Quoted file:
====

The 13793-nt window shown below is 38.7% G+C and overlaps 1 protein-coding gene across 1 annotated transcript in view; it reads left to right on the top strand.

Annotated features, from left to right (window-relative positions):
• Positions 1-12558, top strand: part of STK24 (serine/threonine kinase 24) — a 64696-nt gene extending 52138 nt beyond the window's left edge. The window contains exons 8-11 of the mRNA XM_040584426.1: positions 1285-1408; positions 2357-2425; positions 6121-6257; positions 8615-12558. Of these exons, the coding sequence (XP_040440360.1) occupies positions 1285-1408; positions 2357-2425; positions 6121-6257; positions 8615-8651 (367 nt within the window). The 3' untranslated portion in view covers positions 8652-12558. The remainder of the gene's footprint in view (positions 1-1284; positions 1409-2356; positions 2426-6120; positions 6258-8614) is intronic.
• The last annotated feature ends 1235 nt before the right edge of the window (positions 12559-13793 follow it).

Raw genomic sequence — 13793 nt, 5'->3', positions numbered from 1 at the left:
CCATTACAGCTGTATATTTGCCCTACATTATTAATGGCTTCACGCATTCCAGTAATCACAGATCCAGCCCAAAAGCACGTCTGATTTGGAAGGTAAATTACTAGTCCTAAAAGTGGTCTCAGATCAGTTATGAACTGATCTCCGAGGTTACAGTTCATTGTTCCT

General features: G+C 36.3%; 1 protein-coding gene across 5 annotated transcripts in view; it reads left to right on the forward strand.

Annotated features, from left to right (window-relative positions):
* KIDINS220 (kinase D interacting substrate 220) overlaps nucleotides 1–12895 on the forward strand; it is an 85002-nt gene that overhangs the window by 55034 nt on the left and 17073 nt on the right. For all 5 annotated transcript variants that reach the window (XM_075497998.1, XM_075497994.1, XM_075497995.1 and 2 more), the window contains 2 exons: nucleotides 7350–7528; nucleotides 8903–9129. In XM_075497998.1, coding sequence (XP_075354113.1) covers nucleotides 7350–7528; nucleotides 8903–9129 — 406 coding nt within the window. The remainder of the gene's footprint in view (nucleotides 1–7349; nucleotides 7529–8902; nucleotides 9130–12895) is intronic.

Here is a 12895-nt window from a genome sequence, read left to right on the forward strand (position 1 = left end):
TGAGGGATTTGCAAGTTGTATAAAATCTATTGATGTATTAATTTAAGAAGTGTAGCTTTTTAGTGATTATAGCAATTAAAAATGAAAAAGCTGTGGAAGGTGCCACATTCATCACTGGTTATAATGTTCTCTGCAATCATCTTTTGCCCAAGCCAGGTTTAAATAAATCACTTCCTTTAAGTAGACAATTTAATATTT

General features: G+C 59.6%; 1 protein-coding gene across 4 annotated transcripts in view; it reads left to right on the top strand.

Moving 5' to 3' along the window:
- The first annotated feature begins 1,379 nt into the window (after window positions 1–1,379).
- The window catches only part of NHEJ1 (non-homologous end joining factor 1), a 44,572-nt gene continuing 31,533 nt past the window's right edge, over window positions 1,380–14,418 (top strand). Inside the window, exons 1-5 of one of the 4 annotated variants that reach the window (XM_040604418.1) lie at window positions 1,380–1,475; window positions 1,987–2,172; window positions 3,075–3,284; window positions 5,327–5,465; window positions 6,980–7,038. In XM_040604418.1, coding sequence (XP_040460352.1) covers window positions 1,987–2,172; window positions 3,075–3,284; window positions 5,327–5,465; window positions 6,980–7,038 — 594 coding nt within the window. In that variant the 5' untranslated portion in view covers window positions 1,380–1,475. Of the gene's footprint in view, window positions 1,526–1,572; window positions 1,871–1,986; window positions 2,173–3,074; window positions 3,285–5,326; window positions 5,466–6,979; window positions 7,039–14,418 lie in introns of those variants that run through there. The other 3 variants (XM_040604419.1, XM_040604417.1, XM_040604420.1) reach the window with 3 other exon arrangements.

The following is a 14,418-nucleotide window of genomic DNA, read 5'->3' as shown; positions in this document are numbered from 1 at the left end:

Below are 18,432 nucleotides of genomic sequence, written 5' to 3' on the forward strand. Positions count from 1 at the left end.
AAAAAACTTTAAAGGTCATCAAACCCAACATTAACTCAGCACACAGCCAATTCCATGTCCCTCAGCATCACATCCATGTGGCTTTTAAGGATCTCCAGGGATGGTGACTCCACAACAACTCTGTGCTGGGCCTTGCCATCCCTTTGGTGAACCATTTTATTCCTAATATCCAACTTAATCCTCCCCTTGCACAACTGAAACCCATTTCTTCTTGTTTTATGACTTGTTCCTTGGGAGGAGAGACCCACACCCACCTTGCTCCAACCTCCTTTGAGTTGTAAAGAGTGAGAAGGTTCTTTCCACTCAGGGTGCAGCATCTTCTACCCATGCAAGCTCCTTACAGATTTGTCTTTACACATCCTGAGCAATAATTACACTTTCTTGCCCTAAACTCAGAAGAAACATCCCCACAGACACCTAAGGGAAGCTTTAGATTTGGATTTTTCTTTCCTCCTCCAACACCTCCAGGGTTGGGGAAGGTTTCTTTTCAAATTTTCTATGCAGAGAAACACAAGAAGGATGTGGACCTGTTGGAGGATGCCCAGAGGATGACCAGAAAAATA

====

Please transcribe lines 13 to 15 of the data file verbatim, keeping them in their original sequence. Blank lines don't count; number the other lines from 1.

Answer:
Moving 5' to 3' along the window:
- The first annotated feature begins 1,379 nt into the window (after window positions 1–1,379).
- The window catches only part of NHEJ1 (non-homologous end joining factor 1), a 44,572-nt gene continuing 31,533 nt past the window's right edge, over window positions 1,380–14,418 (top strand). Inside the window, exons 1-5 of one of the 4 annotated variants that reach the window (XM_040604418.1) lie at window positions 1,380–1,475; window positions 1,987–2,172; window positions 3,075–3,284; window positions 5,327–5,465; window positions 6,980–7,038. In XM_040604418.1, coding sequence (XP_040460352.1) covers window positions 1,987–2,172; window positions 3,075–3,284; window positions 5,327–5,465; window positions 6,980–7,038 — 594 coding nt within the window. In that variant the 5' untranslated portion in view covers window positions 1,380–1,475. Of the gene's footprint in view, window positions 1,526–1,572; window positions 1,871–1,986; window positions 2,173–3,074; window positions 3,285–5,326; window positions 5,466–6,979; window positions 7,039–14,418 lie in introns of those variants that run through there. The other 3 variants (XM_040604419.1, XM_040604417.1, XM_040604420.1) reach the window with 3 other exon arrangements.